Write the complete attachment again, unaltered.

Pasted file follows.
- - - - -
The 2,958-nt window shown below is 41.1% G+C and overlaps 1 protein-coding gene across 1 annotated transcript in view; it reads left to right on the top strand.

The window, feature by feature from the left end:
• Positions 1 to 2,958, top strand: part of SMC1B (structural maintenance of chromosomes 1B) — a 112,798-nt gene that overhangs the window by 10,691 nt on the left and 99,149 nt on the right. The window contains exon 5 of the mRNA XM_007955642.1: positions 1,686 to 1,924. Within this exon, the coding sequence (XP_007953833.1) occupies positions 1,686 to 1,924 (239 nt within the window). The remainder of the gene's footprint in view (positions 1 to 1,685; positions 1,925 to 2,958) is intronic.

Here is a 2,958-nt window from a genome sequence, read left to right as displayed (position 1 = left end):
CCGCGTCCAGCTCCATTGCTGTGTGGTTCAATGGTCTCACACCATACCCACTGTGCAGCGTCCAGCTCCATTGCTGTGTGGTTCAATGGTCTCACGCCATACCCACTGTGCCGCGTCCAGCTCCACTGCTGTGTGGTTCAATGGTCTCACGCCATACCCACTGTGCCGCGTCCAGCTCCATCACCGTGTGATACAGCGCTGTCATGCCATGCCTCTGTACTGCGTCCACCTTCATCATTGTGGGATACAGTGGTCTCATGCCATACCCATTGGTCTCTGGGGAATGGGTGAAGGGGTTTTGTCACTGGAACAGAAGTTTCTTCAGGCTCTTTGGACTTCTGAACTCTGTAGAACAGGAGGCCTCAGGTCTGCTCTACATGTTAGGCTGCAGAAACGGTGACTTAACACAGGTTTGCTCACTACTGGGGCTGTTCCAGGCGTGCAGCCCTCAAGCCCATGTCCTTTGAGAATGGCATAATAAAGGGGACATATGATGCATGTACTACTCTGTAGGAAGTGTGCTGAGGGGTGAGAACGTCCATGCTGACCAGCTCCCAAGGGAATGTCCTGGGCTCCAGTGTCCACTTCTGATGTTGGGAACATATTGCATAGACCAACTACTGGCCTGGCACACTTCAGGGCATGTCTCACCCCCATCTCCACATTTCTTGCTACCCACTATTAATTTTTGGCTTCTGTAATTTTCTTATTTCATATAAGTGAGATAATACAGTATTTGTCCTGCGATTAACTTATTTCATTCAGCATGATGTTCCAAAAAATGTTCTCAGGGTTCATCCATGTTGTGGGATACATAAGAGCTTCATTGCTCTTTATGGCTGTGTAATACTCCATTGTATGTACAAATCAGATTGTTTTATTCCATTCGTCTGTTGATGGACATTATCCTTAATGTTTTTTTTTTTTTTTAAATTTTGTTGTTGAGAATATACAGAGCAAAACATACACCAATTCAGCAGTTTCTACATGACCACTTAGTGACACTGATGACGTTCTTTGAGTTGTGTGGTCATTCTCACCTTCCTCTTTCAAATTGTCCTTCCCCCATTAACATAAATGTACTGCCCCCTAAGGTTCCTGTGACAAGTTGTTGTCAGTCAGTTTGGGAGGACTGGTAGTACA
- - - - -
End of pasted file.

The 2,958-nt window shown below is 41.1% G+C and overlaps 1 protein-coding gene across 1 annotated transcript in view; it reads left to right on the top strand.

The window, feature by feature from the left end:
• Positions 1 to 2,958, top strand: part of SMC1B (structural maintenance of chromosomes 1B) — a 112,798-nt gene that overhangs the window by 10,691 nt on the left and 99,149 nt on the right. The window contains exon 5 of the mRNA XM_007955642.1: positions 1,686 to 1,924. Within this exon, the coding sequence (XP_007953833.1) occupies positions 1,686 to 1,924 (239 nt within the window). The remainder of the gene's footprint in view (positions 1 to 1,685; positions 1,925 to 2,958) is intronic.

Here is a 2,958-nt window from a genome sequence, read left to right as displayed (position 1 = left end):
CCGCGTCCAGCTCCATTGCTGTGTGGTTCAATGGTCTCACACCATACCCACTGTGCAGCGTCCAGCTCCATTGCTGTGTGGTTCAATGGTCTCACGCCATACCCACTGTGCCGCGTCCAGCTCCACTGCTGTGTGGTTCAATGGTCTCACGCCATACCCACTGTGCCGCGTCCAGCTCCATCACCGTGTGATACAGCGCTGTCATGCCATGCCTCTGTACTGCGTCCACCTTCATCATTGTGGGATACAGTGGTCTCATGCCATACCCATTGGTCTCTGGGGAATGGGTGAAGGGGTTTTGTCACTGGAACAGAAGTTTCTTCAGGCTCTTTGGACTTCTGAACTCTGTAGAACAGGAGGCCTCAGGTCTGCTCTACATGTTAGGCTGCAGAAACGGTGACTTAACACAGGTTTGCTCACTACTGGGGCTGTTCCAGGCGTGCAGCCCTCAAGCCCATGTCCTTTGAGAATGGCATAATAAAGGGGACATATGATGCATGTACTACTCTGTAGGAAGTGTGCTGAGGGGTGAGAACGTCCATGCTGACCAGCTCCCAAGGGAATGTCCTGGGCTCCAGTGTCCACTTCTGATGTTGGGAACATATTGCATAGACCAACTACTGGCCTGGCACACTTCAGGGCATGTCTCACCCCCATCTCCACATTTCTTGCTACCCACTATTAATTTTTGGCTTCTGTAATTTTCTTATTTCATATAAGTGAGATAATACAGTATTTGTCCTGCGATTAACTTATTTCATTCAGCATGATGTTCCAAAAAATGTTCTCAGGGTTCATCCATGTTGTGGGATACATAAGAGCTTCATTGCTCTTTATGGCTGTGTAATACTCCATTGTATGTACAAATCAGATTGTTTTATTCCATTCGTCTGTTGATGGACATTATCCTTAATGTTTTTTTTTTTTTTTAAATTTTGTTGTTGAGAATATACAGAGCAAAACATACACCAATTCAGCAGTTTCTACATGACCACTTAGTGACACTGATGACGTTCTTTGAGTTGTGTGGTCATTCTCACCTTCCTCTTTCAAATTGTCCTTCCCCCATTAACATAAATGTACTGCCCCCTAAGGTTCCTGTGACAAGTTGTTGTCAGTCAGTTTGGGAGGACTGGTAGTACA